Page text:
"Huh?" "Like ... Noooo! You can't make me." My teenager stared blankly through me and held a defiant stance. My ears burned. My blood raced. I pursed my lips to keep emotion from flying out! Parenting teens with attitudes can be challenging.
What is the best way to respond to smart-mouthed quips or rude gestures?
Before you jump to a hasty response, it would be helpful to consider that the teenage years:
What is happening? Where did your sweet child disappear to?
I don't want to suggest that disrespectful behavior is acceptable. It is not. But it is important to understand that now more than ever your teen needs a good behavioral model. Teens need to understand that you understand what is happening to them. They are looking for a way to handle their frustration and confusion. They are looking to you for guidance.
What is an appropriate response?
It is human nature to want emotion. But if we react to their outbursts with outbursts of our own, we will only have an out of control firestorm. "Love and Logic parents make it clear from the start that sassing does not result in an emotional response" (Parenting with Love and Logic pg. 219). Teens believe that loud disruptive emotion will get them the attention they crave. When teens act out, it is a time for parents not to be shocked, angry or confused, but rather to answer their loud emotion with a calm quiet assurance.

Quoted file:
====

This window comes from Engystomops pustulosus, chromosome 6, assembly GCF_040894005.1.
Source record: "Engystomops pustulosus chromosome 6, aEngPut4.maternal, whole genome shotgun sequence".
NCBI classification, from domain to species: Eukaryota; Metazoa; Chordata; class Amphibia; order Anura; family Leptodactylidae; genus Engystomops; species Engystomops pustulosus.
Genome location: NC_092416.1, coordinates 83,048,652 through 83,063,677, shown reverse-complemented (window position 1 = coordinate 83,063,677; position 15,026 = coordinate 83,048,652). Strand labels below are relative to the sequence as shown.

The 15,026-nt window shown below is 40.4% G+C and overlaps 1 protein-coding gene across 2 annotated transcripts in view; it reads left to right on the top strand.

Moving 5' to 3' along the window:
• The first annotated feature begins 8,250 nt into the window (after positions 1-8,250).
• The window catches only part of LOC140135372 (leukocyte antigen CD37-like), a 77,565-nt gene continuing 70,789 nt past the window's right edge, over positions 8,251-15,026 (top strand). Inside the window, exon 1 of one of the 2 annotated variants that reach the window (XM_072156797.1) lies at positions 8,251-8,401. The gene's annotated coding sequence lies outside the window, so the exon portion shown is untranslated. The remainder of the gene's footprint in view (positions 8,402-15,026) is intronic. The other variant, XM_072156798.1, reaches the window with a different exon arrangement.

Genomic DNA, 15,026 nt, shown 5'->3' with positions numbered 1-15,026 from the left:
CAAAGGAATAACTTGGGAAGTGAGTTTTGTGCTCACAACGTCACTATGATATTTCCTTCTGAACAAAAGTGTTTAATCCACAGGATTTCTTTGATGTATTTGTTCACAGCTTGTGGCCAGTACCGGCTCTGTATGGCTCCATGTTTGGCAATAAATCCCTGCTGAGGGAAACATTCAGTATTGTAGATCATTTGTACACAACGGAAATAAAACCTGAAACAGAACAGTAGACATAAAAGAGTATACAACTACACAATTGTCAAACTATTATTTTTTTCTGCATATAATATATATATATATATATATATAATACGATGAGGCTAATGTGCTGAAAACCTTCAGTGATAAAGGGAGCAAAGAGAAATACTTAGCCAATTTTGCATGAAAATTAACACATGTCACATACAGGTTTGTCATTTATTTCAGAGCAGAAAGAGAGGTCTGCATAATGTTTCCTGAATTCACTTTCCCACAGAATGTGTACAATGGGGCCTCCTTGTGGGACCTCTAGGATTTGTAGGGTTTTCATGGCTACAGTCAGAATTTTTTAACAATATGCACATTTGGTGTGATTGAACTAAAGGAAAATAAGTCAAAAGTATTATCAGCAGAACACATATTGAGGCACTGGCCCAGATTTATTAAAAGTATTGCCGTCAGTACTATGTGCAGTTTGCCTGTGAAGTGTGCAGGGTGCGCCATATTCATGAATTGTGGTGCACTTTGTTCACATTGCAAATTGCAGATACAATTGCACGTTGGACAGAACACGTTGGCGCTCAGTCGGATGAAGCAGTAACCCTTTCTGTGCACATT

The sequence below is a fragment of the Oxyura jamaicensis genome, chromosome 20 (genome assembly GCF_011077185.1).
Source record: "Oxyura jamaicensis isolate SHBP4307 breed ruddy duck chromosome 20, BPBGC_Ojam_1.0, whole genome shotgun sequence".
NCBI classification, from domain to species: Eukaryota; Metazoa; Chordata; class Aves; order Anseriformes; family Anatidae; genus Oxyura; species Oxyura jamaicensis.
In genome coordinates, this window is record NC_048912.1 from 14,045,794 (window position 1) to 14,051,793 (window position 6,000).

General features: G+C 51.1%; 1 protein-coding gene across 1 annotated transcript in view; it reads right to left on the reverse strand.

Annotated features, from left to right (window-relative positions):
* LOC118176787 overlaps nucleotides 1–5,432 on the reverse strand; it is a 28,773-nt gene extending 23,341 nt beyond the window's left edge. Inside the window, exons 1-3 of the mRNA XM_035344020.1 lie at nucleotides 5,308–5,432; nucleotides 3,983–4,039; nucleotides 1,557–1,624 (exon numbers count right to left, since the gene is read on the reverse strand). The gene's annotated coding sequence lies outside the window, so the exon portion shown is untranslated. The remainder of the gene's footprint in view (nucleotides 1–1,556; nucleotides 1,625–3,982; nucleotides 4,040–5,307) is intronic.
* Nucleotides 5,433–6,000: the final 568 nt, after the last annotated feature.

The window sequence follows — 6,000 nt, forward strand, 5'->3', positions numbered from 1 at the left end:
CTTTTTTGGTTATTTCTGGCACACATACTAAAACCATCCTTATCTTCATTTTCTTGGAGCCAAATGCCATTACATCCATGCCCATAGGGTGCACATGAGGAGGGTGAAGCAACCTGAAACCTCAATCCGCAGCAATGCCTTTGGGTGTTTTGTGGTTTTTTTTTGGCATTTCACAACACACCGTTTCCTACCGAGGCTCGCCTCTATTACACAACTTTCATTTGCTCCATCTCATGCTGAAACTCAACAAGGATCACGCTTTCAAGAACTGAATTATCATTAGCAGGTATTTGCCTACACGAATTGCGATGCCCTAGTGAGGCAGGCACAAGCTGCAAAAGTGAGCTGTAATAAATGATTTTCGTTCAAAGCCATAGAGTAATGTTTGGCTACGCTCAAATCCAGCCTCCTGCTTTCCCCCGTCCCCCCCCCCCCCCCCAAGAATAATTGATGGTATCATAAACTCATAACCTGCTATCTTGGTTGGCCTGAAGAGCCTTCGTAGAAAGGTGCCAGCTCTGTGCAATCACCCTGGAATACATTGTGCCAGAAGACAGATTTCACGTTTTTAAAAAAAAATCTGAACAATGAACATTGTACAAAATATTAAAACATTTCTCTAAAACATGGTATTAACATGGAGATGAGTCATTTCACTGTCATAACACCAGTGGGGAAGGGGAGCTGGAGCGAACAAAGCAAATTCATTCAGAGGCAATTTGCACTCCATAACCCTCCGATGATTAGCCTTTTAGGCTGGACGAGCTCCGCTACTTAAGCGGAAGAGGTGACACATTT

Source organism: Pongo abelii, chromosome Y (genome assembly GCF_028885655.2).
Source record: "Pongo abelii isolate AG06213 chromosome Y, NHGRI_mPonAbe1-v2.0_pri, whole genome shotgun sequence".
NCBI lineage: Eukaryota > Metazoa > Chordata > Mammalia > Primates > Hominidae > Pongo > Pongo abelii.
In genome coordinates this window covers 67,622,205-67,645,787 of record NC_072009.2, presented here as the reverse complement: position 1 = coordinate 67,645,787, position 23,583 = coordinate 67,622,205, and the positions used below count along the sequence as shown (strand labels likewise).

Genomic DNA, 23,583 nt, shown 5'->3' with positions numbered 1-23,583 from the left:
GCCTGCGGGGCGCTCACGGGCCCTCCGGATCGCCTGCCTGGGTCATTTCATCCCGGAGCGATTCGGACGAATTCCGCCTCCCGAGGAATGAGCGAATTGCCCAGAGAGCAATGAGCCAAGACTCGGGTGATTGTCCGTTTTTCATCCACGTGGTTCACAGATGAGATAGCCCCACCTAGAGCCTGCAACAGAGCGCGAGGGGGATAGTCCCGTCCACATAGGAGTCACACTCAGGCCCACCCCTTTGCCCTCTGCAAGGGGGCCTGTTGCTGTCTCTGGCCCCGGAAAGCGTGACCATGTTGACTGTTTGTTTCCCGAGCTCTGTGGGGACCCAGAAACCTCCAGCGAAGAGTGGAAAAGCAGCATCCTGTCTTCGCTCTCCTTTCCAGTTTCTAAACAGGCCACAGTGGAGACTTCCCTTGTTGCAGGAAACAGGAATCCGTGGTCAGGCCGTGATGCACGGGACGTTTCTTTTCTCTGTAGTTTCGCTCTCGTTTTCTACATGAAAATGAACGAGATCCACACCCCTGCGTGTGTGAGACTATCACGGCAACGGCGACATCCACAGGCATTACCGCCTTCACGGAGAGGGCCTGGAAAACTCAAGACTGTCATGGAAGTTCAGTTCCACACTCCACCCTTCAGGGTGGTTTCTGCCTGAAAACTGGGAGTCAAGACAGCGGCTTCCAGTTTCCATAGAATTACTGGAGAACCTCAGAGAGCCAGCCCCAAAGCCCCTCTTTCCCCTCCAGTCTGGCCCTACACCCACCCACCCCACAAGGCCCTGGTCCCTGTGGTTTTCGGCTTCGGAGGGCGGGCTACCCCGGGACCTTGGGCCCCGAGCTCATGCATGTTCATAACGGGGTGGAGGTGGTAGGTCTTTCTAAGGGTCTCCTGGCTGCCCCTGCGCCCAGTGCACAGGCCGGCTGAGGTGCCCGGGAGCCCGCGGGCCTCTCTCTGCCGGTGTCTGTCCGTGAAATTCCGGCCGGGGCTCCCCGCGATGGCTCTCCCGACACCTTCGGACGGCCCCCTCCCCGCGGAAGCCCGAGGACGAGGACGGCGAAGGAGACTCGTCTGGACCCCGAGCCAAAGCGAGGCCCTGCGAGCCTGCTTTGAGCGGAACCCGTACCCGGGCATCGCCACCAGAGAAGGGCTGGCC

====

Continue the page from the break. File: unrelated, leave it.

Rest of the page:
How do you defuse their outbursts?
Step I Regroup
Will a code of discipline or a calm approach help keep the defiant teenage years at bay? Probably not completely. But it will help parents teach teens better methods of self-control as their bodies grow into the young adulthood years.
What do you do to help your teen manage their behavior?
What are some phrases that you have successfully used to get your teen to talk?
Does your teens birth-placement within the family make a difference in how you respond to their defensive behavior? Should it?
by Linda Shaw